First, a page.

Sometime after the birth of Margaretha Barbara in 1745 (recorded in
Lancaster County), after selling his land in Lancaster County, and
before 1749, he and his family left the Lancaster area and migrated
southwestward.  They probably followed one of the two most common
routes: (1) the Old Philadelphia Wagon Road, which ran westward from
Philadelphia to Gettysburg, and then headed south into Maryland (through
what are now Hagerstown and Frederick) and on into Virginia and North
Carolina, or (2) The Moravian Trail, a more easterly parallel route.

 While enroute to Virginia, they passed through Frederick County,
Maryland, for there are records there showing their presence.  Those
records show Johann Michael and his father Hans Michael; no mention is
made in the one Frederick County record found to date of any of the
children other than Philip.  (Two Brobsts are shown in Frederick County
as well, but they were of the immigrant sons of Christophel Probst from
Kandel [John Brobst, b 1768 in Berks Co, and Daniel, b 1796 in Berks
Co]).

 After leaving Maryland, they continued down into the Shenandoah River
Valley of Northern Virginia into "Germany Valley", an area that was
originally in Rockingham County, Virginia, which later became Augusta
County, Virginia.  That area is located just  south of Brandywine, in
what is now Pendleton County, West Virginia.  His parents probably (but
not proven)  moved with him, as well as the six surviving children of
his first two marriages, and perhaps his sister Barbara, also.

 Schuyler Brossman states:  "He was in Pendleton County, Virginia, now
West Virginia, in the 1740s.  Some of his visitors there were Moravian
Missionaries who knew him when he lived in Lehigh County, Pa, before
they went on to Va."  Brossman evidently was referring to Hively's
history of the Old Propst Church.  While it seems clear that they may
have passed through Lehigh County on their way from Bethlehem to
Lancaster, it is doubtful that they actually lived in Lehigh County;
this may have been just some confusion with the Probsts who did live in
Lehigh County.

 Exactly when he left Lancaster and arrived in Pendleton (then Augusta)
County is not certain.  One recor states he was there in the 1749.
However, it is questionable whether he was actually there that early.
Another recor states he settled  in Pendleton County in 1753, and is
listed as one of the early Pioneers there.  Whatever his actual arrival
date, and whether with or without his father, he established the village
of Propstburg, Pendleton County, West Virginia. Certainly, he arrived in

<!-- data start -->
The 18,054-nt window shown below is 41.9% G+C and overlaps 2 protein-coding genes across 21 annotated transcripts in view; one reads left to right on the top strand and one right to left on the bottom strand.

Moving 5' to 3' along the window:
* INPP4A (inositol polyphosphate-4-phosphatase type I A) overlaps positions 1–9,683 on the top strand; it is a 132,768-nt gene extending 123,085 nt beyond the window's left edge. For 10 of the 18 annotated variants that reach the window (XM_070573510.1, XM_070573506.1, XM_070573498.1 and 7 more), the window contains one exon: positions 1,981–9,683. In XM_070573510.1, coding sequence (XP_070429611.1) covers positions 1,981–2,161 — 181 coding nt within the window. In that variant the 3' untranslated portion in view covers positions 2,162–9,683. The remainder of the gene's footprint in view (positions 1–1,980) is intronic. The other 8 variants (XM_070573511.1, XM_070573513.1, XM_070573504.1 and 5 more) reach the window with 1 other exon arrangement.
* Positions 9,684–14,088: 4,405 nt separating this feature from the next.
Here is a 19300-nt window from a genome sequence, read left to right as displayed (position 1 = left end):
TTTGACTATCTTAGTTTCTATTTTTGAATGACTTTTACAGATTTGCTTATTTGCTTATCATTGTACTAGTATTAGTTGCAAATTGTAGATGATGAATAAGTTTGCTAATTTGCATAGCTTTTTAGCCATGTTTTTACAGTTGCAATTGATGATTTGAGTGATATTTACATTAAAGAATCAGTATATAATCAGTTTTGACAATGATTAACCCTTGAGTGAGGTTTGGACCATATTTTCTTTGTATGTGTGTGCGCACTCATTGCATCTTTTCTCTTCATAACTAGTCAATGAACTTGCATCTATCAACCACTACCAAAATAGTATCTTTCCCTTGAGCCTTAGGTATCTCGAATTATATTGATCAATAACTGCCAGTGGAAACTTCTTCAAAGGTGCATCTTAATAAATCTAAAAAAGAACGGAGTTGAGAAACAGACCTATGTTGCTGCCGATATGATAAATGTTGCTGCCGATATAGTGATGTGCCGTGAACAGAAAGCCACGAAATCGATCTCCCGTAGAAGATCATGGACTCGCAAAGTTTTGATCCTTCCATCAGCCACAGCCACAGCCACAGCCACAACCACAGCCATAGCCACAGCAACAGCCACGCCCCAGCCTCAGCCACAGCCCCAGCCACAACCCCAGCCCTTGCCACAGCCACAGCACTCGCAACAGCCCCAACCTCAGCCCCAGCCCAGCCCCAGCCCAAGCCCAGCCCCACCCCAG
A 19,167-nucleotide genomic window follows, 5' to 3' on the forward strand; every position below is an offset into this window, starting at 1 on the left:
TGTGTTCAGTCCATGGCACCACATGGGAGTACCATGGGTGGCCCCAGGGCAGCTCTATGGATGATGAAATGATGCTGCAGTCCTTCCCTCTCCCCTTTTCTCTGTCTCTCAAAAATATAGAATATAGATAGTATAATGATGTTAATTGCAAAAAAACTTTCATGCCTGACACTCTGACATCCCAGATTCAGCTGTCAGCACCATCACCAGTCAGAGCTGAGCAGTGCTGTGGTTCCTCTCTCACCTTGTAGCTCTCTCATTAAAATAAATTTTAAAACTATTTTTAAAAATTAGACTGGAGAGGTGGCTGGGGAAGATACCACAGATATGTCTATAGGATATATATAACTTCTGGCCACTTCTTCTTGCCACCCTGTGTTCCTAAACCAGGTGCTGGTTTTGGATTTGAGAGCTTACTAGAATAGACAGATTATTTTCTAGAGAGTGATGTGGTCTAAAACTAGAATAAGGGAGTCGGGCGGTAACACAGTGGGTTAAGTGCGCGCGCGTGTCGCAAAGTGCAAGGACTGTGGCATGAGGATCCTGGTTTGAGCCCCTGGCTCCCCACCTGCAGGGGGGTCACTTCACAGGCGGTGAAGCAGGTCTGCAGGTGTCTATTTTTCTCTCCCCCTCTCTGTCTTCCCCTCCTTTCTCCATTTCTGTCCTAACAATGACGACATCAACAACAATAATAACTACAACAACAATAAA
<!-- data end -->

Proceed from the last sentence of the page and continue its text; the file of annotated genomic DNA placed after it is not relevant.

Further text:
that area between 1746 and 1753, and not much before 1749.

 Where did his third marriage, to Catherine Elizabeth, take place?  Not
in Lancaster County, Pennsylvania, for the Lancaster County church
records which recorded his first two marriages make no mention of it.
Another Lancaster County historical record also notes only the first two
marriages.  It must be assumed that either (1) his second wife, Maria
Margaretha Corell, accompanied him southwestward, and his third marriage
took place probably after their arrival in Virginia, or (2) she died in
Lancaster about 1746, thereby encouraging him to leave for Virginia.

 By the late 1750s, they were well settled in "Germany Valley", along a
small creek leading into the South Fork.  For many decades, this area
was called "Probstburg".  In 1756, he and William Dyer were appointed
road overseers, replacing William Hevener  He was appointed a
"Processioner" on the South Fork of the Potomac in 1767.  In 1769, he
donated 3½ acres of his 415 acre tract in Propstburg for the building of
the first Lutheran Church in West Virginia.  (He also owned 240
additional acres elsewhere in Germany Valley.)  Today, the third "Old
Propst Church" stands on that site, along with the cemetery where
Michael and his wife, Catherine, are buried.  The fate of Michael's
parents is not known.  Johann Michael died in 1786.  His will, dated Dec
19, 1785, gives some details of his family.

  For many decades, this area was called "Germany Valley" and the
village was "Probstburg".  In 1769, he and his wife Catherine sold, for
5 shillings, 3½ acres of his 415 acre tract in Propstburg for the
building of the first Lutheran Church in West Virginia.  (He also owned
240 additional acres elsewhere in Germany Valley.)  Today, the third
"Old Propst Church" stands on that site, along with the cemetery where
Michael and his wife, Catherine, are buried.  The fate of Michael's
parents is not known.  Johann Michael died in 1786.  His will, dated Dec